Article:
Calhoun and Wind Developers, LLC believe that the 1983 act does not affect this proposed project. “We feel that the Mountain Ridge Protection Act of 1983 does not apply to this project. I had the pleasure of being a student when the Howard’s Knob project was running and I have followed the technology since that time. The 1983 Act specifically excluded windmills because of the Howard’s Knob project. The writers of the 1983 Act had the foresight to envision technological advances that make this a viable project,” Calhoun wrote in documentation filed with the NC Utilities Commission.

“We would maintain that this area of Ashe County is ideally suited for the project in question. We are the landowners and are acutely aware of the heritage and beauty of the area. Having grown up here, with an extensive heritage, we want to maintain our working farms. This is not a hobby or game to us. We respect what the land is allowing us to create. Our goal is always to use best management practices. This will be the same principle we will use if granted a permit for the wind project. Our local farms are under much development pressure. This endeavor would promote maintenance of the farms and open green spaces by making the farm more financially viable.”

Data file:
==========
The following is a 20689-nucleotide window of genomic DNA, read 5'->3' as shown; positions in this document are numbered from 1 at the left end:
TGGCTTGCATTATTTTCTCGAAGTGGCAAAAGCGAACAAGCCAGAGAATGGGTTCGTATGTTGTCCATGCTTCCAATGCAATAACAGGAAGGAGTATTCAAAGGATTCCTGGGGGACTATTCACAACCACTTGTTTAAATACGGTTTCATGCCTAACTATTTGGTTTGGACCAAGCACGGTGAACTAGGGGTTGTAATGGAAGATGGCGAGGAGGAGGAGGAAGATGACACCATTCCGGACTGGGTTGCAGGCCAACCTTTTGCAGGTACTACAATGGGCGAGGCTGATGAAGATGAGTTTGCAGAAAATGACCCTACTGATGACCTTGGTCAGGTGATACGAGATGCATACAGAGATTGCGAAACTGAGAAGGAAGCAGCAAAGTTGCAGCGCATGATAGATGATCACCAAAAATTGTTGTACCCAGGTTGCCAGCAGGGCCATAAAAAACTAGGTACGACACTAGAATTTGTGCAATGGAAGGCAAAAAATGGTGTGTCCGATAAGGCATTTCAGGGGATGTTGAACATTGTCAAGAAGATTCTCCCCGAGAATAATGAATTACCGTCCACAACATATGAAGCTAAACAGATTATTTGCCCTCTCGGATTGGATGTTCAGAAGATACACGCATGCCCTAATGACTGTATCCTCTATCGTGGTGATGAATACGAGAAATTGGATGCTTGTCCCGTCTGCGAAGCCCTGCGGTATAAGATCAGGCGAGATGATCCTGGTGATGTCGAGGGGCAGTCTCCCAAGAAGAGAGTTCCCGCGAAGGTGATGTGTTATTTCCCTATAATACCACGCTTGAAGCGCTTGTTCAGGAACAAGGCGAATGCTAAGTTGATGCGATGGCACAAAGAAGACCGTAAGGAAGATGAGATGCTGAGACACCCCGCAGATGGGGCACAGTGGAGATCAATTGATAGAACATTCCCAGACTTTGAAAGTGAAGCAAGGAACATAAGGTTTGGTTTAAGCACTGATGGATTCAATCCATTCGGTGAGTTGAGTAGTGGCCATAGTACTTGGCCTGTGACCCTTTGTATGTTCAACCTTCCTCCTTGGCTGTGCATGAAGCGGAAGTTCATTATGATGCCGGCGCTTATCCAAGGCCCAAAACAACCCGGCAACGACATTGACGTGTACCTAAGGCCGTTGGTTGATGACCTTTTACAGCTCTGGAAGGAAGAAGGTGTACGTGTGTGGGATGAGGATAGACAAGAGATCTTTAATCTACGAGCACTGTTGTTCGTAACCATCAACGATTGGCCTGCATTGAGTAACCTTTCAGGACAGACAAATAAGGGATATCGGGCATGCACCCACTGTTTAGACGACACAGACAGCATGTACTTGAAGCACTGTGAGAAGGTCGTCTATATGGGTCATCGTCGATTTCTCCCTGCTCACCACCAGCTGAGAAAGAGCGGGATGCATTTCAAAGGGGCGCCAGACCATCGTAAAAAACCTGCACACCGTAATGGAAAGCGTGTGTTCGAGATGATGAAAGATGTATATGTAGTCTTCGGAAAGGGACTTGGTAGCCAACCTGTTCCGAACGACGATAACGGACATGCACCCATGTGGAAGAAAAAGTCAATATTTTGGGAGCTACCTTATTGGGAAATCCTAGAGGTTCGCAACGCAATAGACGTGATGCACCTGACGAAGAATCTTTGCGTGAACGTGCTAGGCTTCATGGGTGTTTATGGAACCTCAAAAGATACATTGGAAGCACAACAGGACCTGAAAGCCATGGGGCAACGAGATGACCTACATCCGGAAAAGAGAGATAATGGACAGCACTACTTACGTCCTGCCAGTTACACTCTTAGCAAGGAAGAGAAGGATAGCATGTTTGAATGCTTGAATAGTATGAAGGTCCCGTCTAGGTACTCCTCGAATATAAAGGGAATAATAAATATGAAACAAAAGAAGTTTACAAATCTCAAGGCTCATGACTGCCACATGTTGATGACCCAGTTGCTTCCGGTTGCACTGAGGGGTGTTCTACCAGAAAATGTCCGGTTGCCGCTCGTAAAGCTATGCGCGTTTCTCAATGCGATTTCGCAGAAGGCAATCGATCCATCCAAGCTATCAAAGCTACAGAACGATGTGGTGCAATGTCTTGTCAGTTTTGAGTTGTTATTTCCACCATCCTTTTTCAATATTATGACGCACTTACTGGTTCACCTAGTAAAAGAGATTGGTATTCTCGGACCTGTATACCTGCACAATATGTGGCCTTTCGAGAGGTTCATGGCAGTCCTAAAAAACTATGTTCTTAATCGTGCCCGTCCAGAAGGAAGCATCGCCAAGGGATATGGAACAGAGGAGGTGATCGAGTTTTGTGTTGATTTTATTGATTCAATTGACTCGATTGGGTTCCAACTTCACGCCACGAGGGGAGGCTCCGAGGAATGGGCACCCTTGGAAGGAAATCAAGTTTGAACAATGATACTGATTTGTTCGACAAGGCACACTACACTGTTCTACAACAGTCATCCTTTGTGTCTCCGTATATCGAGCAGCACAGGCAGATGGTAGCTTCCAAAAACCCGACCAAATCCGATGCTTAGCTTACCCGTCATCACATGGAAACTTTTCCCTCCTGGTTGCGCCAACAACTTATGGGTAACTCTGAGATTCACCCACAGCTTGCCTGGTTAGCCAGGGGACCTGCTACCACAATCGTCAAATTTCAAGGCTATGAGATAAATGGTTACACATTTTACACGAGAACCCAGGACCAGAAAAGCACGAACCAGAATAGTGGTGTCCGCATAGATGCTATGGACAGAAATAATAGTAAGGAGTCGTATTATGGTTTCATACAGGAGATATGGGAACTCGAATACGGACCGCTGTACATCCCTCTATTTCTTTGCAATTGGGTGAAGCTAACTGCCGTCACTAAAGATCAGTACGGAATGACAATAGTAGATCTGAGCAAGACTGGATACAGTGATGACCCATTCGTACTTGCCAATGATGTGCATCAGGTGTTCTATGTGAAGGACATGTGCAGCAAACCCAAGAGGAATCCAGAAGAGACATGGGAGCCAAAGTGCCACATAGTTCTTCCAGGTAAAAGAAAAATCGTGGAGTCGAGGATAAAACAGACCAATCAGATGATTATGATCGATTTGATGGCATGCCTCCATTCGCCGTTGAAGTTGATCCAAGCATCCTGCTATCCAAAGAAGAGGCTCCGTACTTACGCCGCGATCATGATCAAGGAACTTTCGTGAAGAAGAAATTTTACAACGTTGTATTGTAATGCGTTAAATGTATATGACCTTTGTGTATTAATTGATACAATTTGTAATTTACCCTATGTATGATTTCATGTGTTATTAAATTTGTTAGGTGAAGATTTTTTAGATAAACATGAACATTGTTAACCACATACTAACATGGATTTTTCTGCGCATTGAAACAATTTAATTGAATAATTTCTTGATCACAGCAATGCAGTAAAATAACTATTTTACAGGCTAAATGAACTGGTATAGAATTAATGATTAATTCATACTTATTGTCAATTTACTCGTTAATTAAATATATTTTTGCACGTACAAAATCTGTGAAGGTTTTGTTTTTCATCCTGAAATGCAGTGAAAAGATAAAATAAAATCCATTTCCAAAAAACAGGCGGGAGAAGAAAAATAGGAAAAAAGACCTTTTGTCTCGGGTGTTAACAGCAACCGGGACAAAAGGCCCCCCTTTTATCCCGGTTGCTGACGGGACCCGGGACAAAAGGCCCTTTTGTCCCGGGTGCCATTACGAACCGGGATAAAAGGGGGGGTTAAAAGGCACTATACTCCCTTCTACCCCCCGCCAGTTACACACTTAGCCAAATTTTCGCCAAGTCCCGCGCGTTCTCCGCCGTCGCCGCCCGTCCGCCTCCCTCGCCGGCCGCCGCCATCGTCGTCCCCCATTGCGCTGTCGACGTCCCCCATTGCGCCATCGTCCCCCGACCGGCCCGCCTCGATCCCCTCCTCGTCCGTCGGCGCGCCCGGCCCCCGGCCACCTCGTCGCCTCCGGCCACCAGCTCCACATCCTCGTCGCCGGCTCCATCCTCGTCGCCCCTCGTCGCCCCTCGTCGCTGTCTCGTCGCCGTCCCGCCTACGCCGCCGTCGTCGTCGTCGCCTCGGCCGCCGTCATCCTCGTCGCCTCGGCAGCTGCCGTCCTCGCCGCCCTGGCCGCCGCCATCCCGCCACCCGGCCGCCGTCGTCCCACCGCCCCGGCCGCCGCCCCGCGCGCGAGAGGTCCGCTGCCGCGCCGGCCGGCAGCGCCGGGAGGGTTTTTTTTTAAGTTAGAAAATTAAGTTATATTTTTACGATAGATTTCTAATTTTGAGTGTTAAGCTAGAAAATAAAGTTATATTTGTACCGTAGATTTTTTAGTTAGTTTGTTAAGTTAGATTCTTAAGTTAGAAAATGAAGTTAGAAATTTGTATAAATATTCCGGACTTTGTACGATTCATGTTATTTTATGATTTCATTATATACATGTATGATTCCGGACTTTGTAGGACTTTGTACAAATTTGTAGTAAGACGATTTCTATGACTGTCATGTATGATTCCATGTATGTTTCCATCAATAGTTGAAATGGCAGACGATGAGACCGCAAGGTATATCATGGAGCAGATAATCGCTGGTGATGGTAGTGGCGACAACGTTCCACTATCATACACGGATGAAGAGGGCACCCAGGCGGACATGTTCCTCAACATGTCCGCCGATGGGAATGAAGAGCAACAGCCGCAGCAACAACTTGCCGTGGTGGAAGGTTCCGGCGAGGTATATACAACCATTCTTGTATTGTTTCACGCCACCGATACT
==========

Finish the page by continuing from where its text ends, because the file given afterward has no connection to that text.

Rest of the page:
There are both letters of support and letters against the project found online on the NC Utilities Commission website. Some of the concerns expressed include the required utility corridor that would be necessary to transmit power from the generation site to the nearest utility substation, which means that condemnation of property would affect property owners in the vicinity of the facility. This would also mean upgrades that would be quite costly.

An attorney, Mary Grigg, representing Blue Ridge Electric Membership Corporation has also filed information regarding the proposed facility. “BREMCO is not filing a complaint in opposition to this Project as BREMCO supports the development of electric generation facilities from renewable resources. However, in order to properly represent its members’ interests, applicant needs to provide additional details before BREMCO can make firm commitments to schedule and construct facilities to support this Project.” Director of Economic Development Brian Crutchfield of Blue Ridge Electric said Monday morning that Blue Ridge Electric has not commissioned any studies as of this time, but studies would have to be completed to determine specific information about the cost of the project as well as other details.

Walter Clark, who has researched various issues such as this one, is also concerned with the facility’s plans and has written a paper about the project. “What happens on Ashe County’s Big Springs Mountain could set a precedent that could impact many of North Carolina’s beautiful and revered mountain ridges,” Clark wrote. He added that the proposed height is approximately three times the height of the 10-story Sugar Top Condominium on Sugar Mountain in Avery County. It was the development of Sugar Top in 1982 that united landowners, responsible developers, environmentalists, and local and state politicians to press for passage of North Carolina’s Mountain Ridge Protection Act.